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  12. Ein Rückblick auf “Den Mörder von nebenan” (The Murderer Next Door) von David Buss (2005) (Rückblick überarbeitet 2019).Michael Starks - 2020 - In Michael Richard Starks (ed.), Willkommen in der Hölle auf Erden: Babys, Klimawandel, Bitcoin, Kartelle, China, Demokratie, Vielfalt, Dysgenie, Gleichheit, Hacker, Menschenrechte, Islam, Liberalismus, Wohlstand, Internet, Chaos, Hunger, Krankheit, Gewalt, Künstliche Intelligenz, Krieg. Las Vegas, NV, USA: pp. 286-296.
    Obwohl dieser Band ein wenig datiert ist, gibt es nur wenige aktuelle populäre Bücher, die sich speziell mit der Psychologie des Mordes beschäftigen und es ist ein schneller Überblick für ein paar Dollar, also noch wert die Mühe. Es macht keinen Versuch, umfassend zu sein und ist stellenweise etwas oberflächlich, wobei der Leser erwartet, die Lücken aus seinen vielen anderen Büchern und der umfangreichen Literatur über Gewalt zu füllen. Für ein Update siehe z.B. Buss, The Handbook of Evolutionary Psychology 2nd (...)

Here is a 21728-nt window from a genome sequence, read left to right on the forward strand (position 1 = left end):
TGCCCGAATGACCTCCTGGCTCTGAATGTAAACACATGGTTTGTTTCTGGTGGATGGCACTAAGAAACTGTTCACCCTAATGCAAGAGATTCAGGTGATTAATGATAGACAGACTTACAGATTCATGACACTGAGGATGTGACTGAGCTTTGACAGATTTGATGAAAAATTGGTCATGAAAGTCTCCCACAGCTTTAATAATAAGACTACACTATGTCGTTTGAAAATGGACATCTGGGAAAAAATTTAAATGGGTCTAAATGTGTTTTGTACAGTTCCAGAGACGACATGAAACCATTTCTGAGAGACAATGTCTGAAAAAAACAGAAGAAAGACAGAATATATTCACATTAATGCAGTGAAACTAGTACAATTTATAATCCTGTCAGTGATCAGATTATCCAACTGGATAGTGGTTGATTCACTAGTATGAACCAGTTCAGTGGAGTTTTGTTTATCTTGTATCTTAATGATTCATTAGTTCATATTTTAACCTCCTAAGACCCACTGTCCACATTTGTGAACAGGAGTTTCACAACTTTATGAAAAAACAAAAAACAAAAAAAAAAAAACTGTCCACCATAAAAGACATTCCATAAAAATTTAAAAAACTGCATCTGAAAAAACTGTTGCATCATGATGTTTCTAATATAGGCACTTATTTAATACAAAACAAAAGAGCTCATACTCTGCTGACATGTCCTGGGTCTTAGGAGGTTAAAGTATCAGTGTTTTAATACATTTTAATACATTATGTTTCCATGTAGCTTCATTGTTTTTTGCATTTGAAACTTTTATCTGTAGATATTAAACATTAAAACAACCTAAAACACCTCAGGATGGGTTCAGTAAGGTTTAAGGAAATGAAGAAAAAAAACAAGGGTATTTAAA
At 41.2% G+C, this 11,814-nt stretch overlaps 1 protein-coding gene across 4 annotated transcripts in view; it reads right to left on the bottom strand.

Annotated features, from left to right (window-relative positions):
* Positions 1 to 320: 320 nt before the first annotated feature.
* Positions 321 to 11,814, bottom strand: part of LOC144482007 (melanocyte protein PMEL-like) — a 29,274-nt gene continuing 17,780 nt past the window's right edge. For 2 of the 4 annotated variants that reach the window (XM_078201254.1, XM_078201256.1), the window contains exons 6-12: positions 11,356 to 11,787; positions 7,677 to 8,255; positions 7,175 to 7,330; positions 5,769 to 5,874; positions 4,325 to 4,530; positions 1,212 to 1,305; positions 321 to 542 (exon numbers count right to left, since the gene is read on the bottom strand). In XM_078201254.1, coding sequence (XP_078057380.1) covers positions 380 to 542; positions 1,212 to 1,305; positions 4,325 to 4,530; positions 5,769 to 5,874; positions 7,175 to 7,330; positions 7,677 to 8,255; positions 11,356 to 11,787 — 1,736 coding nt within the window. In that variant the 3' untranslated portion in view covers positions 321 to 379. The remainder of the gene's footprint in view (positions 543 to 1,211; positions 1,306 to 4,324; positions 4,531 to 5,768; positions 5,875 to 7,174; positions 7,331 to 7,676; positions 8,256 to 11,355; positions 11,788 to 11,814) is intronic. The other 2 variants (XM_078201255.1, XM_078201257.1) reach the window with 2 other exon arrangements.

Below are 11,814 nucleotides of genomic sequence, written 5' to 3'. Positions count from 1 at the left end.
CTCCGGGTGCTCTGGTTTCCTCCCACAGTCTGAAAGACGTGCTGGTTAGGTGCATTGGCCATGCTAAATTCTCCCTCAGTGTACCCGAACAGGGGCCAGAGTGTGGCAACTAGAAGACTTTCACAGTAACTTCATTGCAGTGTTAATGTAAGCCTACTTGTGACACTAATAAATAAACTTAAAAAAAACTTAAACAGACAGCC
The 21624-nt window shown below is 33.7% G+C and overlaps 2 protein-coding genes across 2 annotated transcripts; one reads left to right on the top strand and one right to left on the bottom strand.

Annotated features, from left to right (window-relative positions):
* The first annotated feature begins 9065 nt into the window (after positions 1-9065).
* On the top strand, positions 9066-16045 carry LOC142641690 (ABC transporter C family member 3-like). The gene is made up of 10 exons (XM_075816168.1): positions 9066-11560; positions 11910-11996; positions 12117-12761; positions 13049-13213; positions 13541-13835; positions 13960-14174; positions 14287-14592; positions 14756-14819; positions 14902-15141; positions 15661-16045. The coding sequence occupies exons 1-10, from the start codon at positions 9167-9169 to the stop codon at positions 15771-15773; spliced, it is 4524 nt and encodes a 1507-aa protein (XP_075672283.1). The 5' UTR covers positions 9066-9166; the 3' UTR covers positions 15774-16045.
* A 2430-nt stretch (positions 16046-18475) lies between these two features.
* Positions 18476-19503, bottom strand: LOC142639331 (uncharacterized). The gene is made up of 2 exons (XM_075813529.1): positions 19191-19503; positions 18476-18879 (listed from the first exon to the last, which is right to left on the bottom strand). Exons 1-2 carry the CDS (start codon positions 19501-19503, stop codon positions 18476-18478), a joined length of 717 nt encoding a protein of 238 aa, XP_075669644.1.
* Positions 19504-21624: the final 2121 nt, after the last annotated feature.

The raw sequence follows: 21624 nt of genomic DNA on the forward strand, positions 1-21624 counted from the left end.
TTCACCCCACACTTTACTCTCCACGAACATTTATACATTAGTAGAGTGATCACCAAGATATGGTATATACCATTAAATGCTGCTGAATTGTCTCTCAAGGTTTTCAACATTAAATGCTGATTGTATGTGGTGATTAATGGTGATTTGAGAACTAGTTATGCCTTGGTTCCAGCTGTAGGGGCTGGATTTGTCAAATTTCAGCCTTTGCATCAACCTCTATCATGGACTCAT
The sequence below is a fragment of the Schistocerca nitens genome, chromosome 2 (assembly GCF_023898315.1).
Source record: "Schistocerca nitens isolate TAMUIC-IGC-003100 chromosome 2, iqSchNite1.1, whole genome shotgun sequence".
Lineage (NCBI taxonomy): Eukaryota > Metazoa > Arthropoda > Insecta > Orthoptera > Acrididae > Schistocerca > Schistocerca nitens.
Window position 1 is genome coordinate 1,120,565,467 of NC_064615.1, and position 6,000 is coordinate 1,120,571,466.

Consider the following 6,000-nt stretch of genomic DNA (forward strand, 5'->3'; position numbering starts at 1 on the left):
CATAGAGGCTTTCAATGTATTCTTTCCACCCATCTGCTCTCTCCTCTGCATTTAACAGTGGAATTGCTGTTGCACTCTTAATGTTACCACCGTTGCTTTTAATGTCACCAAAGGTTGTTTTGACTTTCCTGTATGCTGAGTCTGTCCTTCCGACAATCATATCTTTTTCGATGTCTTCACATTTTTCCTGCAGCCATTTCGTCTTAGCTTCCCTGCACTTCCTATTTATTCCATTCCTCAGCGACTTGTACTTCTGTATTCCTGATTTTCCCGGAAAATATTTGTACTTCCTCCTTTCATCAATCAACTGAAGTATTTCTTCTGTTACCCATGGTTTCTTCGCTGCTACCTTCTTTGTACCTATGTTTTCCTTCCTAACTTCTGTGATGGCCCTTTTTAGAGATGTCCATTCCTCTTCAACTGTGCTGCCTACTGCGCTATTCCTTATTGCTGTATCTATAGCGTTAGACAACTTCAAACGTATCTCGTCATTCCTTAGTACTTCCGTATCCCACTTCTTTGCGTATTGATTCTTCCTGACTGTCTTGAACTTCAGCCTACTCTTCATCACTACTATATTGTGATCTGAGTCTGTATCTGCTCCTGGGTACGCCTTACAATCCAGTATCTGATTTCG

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  13. The Revolt Against Reason: Oswald Spengler and Violence as Cultural Preservative.Gregory Swer - 2019 - Philosophical Journal of Conflict and Violence 4 (1):123-148.
    In The Decline of the West, Spengler argues that cultures have lifecycles. Although he warns that the end of Faustian (western) culture is nigh, Spengler suggests that the death of the culture might be forestalled if a rapprochement can be brought about between the technologized powers of Reason and the remains of cultural life. This portrayal of Reason as a salvific force seems to contradict Spengler’s typical depiction of Reason as a violent anti-cultural force. This paper reconstructs Spengler’s account of (...)
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  14. Bachelor Thesis: De Relatie Tussen Beeldvorming in de Media en de Nasleep van Onze ‘Vuile Oorlog’ in Indië – Chapter IV.Jan M. Van der Molen - Jul 3, 2018 - Dissertation, Amsterdam University